Positive outlook keeps Batangas grandma alive
MANILA—AN 80-year-old senior from Batangas said neither a typhoon nor a pandemic can put her down. Paulina Serrano or “Inay Nena” said she already survived several disasters—volcano eruptions, typhoons, name it.
However, her positive attitude in life continues to power her through life’s biggest storms.
She said her children even admired her very positive attitude in life.
In the Philippines, the year started with eruption of the Taal Volcano, affecting the province of Batangas and areas in Metro Manila.
After the eruption, the coronavirus pandemic made its way across the country.
This November, the strongest typhoon in the world this year hit the Philippines— destroying houses and infrastructures and claiming lives in Bicol and other areas in Luzon.
Despite this, Inay Nena would be seen smiling, laughing, and dancing in front of her bakeshop in their hometown.
“At my age, even when the volcano erupted… I don’t want to be stressed. I was able to survive the violent volcano eruption. It seemed nothing to me. I just stayed at home and didn’t leave,” she said in an interview.
She said she was walking in the middle of a rice field going to Taal when she experienced the eruption of the volcano. She could feel the Earth shaking from where she stood.
Taking care of her 101-year-old mother
INAY Nena is living with her 101-year-old mother, from whom she got her positive attitude in life. She said her mother turned 101 on November 1.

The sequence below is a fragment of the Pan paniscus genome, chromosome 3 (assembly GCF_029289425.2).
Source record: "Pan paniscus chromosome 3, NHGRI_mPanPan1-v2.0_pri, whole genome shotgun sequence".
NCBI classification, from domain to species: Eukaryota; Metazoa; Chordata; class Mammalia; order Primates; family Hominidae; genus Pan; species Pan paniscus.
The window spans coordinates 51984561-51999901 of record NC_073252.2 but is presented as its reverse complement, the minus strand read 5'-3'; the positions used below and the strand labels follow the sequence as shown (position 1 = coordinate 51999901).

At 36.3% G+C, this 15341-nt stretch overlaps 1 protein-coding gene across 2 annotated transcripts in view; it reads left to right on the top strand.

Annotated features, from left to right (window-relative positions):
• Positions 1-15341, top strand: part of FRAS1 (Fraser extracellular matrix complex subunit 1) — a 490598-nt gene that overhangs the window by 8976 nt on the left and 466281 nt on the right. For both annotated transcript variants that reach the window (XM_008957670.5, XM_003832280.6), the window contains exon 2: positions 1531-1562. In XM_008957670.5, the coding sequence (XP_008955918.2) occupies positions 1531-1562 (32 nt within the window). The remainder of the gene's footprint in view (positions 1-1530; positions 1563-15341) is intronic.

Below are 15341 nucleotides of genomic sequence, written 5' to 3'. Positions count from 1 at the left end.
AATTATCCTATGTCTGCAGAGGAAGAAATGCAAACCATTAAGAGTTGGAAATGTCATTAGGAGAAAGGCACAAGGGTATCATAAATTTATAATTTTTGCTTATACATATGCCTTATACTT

With the pandemic raging on, she sent her mother to her sibling to keep her protected from health hazards.
“I sent my mother to my sibling in Lipa three months ago because I was worried. Many people come here because they are pleased to see my mother because at her age, she still works. She’s strong, no maintenance medicine, no sickness, she just drinks milk and eat enough food,” she said.
She said she doesn’t want her mother to contract Covid-19.
A neighbor, Inay Nena said, got infected with the disease but was immediately transferred to a quarantine facility.
INAY Nena said 2017 was the most difficult year for her, when her son died of sickness. “The biggest blow of my life was in 2017 when my son died. But I prayed and I said, he can now rest, even if it was very painful, I gave him to the Lord, I surrendered him,” she said.
Now, Inay Nena said she just enjoys her life.
Her late husband, she said, started a bakery business that she runs until now. She said the business became the source of their livelihood and helped them send their children to school. Now, her other four children live and work in Italy.
‘Don’t give up’
INAY Nena, meanwhi le, condoled with the victims of the recent typhoon. Her only advice is for them not to give up and have faith.
“Their view in life should always be positive no matter what. They should not let themselves be defeated by problems. Pray. If they do not have a livelihood, try to find ways and not rely on other people,”
Inay Nena said.